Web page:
by Guest Blogger . July 10th, 2014
By Liz Alton
Liz writes on issues relating to social media and entrepreneurship for Huffington Post, USA Today, PolicyMic, Social Media, The Daily Muse, Technorati, and others.
However, recent SEC regulations make it possible for companies to generally solicit investors while still qualifying their offerings as private offerings which enjoy more lenient treatment under the laws.
YouTheEntrepreneur’s Big List of Freelancer Tax Deductibles
By taking advantage of the new SEC regulations permitting general solicitation, however, companies must only accept investments from a limited pool of verified accredited investors, who generally need to meet minimum income, net worth, or minimum asset standards. The tradeoff proposition is simple:
You can freely advertise your capital raise to anyone and still qualify as a private offering in exchange for your agreement to follow strict investor verification protocols and to only accept accredited investors as the final purchasers.
Here are four steps companies can take to protect yourself:
a.) A charitable trust, corporation, partnership, or charity with assets over $5 million
b.) A bank or insurance company
c.) A business in which all the owners are accredited investors
d.) A natural person (individually, or together with a spouse) having more than $1 million in assets, excluding the primary residence, or a natural person having income above $200,000 ($300,00 for couples) for the last two years and a reasonable expectation of achieving the same income in the current year
e.) A director, executive officer, or partner at the company issuing securities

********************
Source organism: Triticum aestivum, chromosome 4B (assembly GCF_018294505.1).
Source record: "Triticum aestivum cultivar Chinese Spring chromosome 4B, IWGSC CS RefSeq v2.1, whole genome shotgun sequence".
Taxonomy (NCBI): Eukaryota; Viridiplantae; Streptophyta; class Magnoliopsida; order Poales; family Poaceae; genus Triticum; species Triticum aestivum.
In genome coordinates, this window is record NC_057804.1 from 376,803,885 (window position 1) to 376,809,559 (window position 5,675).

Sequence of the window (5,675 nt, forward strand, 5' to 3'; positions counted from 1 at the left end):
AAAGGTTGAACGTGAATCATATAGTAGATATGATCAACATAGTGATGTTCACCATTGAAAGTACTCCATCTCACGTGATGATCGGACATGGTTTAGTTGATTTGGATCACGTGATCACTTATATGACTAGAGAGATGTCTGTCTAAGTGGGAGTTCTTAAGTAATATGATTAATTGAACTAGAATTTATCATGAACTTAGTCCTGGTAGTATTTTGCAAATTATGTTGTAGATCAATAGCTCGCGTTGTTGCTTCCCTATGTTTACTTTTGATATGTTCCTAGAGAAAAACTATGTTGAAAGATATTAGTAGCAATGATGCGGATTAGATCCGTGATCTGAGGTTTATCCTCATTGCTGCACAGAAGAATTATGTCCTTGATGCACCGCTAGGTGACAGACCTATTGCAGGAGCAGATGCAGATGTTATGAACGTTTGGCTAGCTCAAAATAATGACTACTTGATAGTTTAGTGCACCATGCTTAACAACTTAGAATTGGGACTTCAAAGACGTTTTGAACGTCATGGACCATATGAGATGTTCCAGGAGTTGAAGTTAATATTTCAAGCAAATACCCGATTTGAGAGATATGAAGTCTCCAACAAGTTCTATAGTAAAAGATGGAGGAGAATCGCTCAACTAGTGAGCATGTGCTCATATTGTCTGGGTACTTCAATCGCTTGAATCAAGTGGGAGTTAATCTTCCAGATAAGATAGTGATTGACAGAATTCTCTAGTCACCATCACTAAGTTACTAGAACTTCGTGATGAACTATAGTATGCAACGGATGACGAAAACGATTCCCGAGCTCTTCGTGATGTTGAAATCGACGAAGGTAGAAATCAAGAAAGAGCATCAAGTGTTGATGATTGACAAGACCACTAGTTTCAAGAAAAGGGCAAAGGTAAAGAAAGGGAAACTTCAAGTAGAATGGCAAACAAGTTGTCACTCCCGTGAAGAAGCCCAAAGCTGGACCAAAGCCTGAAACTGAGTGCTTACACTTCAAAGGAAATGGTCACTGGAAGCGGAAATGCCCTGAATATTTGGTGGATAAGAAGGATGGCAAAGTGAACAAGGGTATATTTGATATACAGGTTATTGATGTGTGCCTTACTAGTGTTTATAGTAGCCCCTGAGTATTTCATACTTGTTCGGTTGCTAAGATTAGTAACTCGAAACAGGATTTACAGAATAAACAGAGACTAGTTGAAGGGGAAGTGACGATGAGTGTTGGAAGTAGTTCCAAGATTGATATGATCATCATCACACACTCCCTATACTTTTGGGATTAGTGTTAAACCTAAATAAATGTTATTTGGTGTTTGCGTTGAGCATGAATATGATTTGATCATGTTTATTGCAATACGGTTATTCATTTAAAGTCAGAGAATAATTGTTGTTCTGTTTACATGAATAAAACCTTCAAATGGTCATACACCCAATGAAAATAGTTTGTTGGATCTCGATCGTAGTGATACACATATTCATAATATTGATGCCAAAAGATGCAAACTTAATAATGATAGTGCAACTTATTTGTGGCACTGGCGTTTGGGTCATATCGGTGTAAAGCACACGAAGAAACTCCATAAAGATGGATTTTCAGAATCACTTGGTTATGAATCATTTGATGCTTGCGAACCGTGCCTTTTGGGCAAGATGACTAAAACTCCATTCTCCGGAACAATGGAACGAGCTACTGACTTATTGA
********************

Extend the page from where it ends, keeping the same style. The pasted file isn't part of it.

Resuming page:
It’s the responsibility of the company offering the securities to verify that investors meet the minimum criteria discussed above. The SEC has provided recommendations on what constitutes an acceptable level of effort to verify this. These include:
a.) For income verification: Reviewing two years of IRS filings and obtaining written representation for an ongoing level of compensation for the year ahead.
b.) For net worth verification: Review credit reports, tax documents, bank and investment brokerage statements, and appraisal reports – all less than three months old where feasible.
c.) Written verification from a qualified third party: Obtain written confirmation by a qualified third party such as a CPA, attorney, registered investment advisor, or…
If your staff isn’t qualified to make the determination, you could be opening yourself up to significant future financial and legal risks. A reliable third-party service can expedite the process, mitigate your risks, and help control costs. At VerifyInvestor.com, for example, the cost to verify a single investor is $69 and is completed by a licensed attorney.
The cost decreases quickly with bulk discounts for purchasing multiple verifications. The process of seeking investments is an exciting time for companies, but it’s important that companies take steps to ensure that they’re protected.
The potential exposure from failing to comply with SEC regulations includes fines, returning invested funds, and future fundraising restrictions.With such high stakes, businesses are wise to take the simple steps necessary to ensure that their prospective investors meet the guidelines for accredited status.
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Liz Alton is a writer for VerifyInvestor.com. VerifyInvestor.com offers an efficient and easy method of compliance for companies looking to verify the accreditation of investors in a safe and confidential method.
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